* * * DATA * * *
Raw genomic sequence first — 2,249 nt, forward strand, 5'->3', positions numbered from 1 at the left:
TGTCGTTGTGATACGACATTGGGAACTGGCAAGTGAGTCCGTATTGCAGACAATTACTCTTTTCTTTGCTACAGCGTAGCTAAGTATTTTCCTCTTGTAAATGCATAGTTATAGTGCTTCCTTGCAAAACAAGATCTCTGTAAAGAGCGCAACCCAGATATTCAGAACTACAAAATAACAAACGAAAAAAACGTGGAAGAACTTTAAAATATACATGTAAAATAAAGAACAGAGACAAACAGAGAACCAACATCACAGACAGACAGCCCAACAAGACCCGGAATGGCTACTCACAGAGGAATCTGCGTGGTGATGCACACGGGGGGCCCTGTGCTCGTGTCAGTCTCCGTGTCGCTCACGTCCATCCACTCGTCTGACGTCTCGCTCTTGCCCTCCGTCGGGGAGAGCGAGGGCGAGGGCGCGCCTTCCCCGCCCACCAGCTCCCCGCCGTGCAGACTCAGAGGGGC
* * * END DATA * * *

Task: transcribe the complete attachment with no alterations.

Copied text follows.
Raw genomic sequence first — 2,249 nt, forward strand, 5'->3', positions numbered from 1 at the left:
TGTCGTTGTGATACGACATTGGGAACTGGCAAGTGAGTCCGTATTGCAGACAATTACTCTTTTCTTTGCTACAGCGTAGCTAAGTATTTTCCTCTTGTAAATGCATAGTTATAGTGCTTCCTTGCAAAACAAGATCTCTGTAAAGAGCGCAACCCAGATATTCAGAACTACAAAATAACAAACGAAAAAAACGTGGAAGAACTTTAAAATATACATGTAAAATAAAGAACAGAGACAAACAGAGAACCAACATCACAGACAGACAGCCCAACAAGACCCGGAATGGCTACTCACAGAGGAATCTGCGTGGTGATGCACACGGGGGGCCCTGTGCTCGTGTCAGTCTCCGTGTCGCTCACGTCCATCCACTCGTCTGACGTCTCGCTCTTGCCCTCCGTCGGGGAGAGCGAGGGCGAGGGCGCGCCTTCCCCGCCCACCAGCTCCCCGCCGTGCAGACTCAGAGGGGC